Year in Review: #7

It's been a busy year for the Gators that saw the school capture two national championships and six Southeastern Conference Titles. It was also a year that saw two major individual records fall and several coaching changes. We will relive the top-10 stories of the past academic year before a new one gets started in just a little more than a month.

Let's review our countdown so far:

  • #10 Matt LaPorta sets career home run mark
  • #9 The '04s Declare for the NBA Draft
  • #8 Chris Leak sets all-time passing mark

    #7 Gator Baseball Posts sub-.500 Season

    Since the 2003 season, Pat McMahon's Florida Gators showed improvement in each of three seasons. After a 37-21-1 mark in '03, the Gators improved to 43-22 overall in 2004 before improving to 48-23 in the 2005 season that took the Gators to their first ever College World Series Finals.

    But since then, it's been anything but good times for a Gator baseball team that in the last two seasons has struggled offensively and struggled on the mound. They sunk to a 28-28 overall record in 2006, posting a 10-20 mark in the Southeastern Conference, which was the school's lowest winning percentage in the SEC since 1971.

    Although the Gators improved their conference mark by five games in 2007, two losses at the SEC Tournament sent Florida home with its first sub-.500 season since posting an identical 29-30 record in 1990.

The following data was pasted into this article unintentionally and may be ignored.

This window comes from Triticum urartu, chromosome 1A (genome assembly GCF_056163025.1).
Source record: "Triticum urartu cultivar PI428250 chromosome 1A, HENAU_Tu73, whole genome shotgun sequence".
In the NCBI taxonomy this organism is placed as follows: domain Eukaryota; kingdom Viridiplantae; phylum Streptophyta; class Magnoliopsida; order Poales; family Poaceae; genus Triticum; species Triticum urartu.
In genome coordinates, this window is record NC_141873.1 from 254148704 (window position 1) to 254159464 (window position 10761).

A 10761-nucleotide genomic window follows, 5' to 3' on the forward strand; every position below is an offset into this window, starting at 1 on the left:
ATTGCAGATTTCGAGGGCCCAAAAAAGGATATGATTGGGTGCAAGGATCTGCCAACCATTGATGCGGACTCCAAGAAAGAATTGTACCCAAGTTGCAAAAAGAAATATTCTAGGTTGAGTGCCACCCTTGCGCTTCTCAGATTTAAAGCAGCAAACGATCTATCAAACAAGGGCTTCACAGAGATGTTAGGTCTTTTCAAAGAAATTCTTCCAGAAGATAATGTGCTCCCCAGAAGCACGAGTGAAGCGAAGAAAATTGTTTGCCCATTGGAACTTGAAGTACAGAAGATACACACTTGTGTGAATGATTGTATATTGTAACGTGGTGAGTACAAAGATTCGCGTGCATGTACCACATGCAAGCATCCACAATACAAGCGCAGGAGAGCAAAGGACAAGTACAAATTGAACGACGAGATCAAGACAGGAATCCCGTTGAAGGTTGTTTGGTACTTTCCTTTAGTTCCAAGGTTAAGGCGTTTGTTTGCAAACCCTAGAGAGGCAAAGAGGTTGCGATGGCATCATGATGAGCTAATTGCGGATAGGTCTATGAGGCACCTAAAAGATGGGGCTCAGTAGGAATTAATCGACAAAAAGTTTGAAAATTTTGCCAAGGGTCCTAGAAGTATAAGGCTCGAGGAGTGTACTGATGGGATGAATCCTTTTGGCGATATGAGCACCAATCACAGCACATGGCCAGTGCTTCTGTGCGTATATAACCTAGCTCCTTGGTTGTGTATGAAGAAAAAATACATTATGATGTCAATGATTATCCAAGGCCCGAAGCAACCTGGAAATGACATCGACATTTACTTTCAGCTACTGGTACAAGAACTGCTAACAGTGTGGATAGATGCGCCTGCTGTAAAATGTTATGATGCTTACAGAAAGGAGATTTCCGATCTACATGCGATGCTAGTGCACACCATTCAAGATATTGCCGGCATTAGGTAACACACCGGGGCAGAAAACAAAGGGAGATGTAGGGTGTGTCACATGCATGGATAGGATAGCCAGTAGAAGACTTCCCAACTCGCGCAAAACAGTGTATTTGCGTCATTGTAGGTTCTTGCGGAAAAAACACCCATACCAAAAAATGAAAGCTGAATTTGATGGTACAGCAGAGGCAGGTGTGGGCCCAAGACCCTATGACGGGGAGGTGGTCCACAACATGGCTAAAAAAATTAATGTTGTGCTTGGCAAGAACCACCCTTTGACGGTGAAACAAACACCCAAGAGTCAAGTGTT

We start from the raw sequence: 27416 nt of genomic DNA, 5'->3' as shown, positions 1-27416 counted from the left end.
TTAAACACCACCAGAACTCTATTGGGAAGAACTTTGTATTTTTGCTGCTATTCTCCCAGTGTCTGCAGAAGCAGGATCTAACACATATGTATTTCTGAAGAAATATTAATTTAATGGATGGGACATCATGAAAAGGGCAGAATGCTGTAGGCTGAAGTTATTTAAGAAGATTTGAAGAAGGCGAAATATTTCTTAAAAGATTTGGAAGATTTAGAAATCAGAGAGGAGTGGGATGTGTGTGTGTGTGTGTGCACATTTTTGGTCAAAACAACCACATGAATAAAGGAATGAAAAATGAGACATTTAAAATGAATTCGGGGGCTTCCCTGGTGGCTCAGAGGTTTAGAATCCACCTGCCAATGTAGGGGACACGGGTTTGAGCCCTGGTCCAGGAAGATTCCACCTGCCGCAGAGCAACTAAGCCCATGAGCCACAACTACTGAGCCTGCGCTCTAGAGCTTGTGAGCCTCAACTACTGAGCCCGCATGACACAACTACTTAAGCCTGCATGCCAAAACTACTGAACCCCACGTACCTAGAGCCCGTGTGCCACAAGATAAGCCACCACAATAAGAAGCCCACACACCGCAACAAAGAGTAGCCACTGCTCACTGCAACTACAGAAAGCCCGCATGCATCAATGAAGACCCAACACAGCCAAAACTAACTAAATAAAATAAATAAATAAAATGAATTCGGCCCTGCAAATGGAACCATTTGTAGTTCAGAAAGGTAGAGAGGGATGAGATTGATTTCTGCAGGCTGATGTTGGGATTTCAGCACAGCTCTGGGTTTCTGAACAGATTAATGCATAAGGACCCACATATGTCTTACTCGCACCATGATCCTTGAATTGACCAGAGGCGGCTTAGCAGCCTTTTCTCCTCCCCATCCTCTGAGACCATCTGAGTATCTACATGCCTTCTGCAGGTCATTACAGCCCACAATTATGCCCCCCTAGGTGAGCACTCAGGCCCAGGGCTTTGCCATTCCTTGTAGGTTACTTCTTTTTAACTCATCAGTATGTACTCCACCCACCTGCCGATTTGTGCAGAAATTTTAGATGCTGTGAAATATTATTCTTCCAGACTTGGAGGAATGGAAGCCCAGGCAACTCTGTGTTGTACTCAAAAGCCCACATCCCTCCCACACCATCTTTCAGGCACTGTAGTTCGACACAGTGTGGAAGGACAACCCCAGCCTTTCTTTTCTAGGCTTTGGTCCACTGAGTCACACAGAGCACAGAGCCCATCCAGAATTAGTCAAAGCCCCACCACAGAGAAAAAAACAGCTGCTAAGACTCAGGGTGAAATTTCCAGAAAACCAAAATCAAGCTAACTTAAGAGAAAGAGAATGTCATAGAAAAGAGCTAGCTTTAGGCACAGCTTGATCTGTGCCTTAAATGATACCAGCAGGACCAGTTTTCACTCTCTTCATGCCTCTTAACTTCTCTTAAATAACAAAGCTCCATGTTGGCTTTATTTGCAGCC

Florida Athletic Director Jeremy Foley had seen enough after his football and basketball programs captured national titles and made the decision to replace McMahon in early-June. He turned to Clemson assistant and Florida-native Kevin O'Sullivan to try and revive the Gator baseball program just one week later.

    After hitting .293 as a team in 2005, Florida sunk to a lowly .265 team average in 2006. The pitching staff also saw its earned run average rise from 3.98 to 4.21 between the '05 and '06 seasons.

    The 2007 squad increased its batting average close to the 2005 mark, hitting .290, but the pitching staff allowed one earned run more per game. The team ERA soared to 5.27 after being below 4.00 just two seasons earlier.

    Things changed mightily for the Gators in just two years. In addition to their pitching and hitting woes, run production also dropped by nearly 100 runs, and runs allowed jumped to 380 in 2007.

    Only one other team (women's basketball) finished the year sub-.500 in 2006-07. Considering the Gator baseball program has only finished under .500 six times since 1950, and the program played for a national championship just two seasons ago, the disappointing end to the 2007 season makes for one of the top stories of the year.

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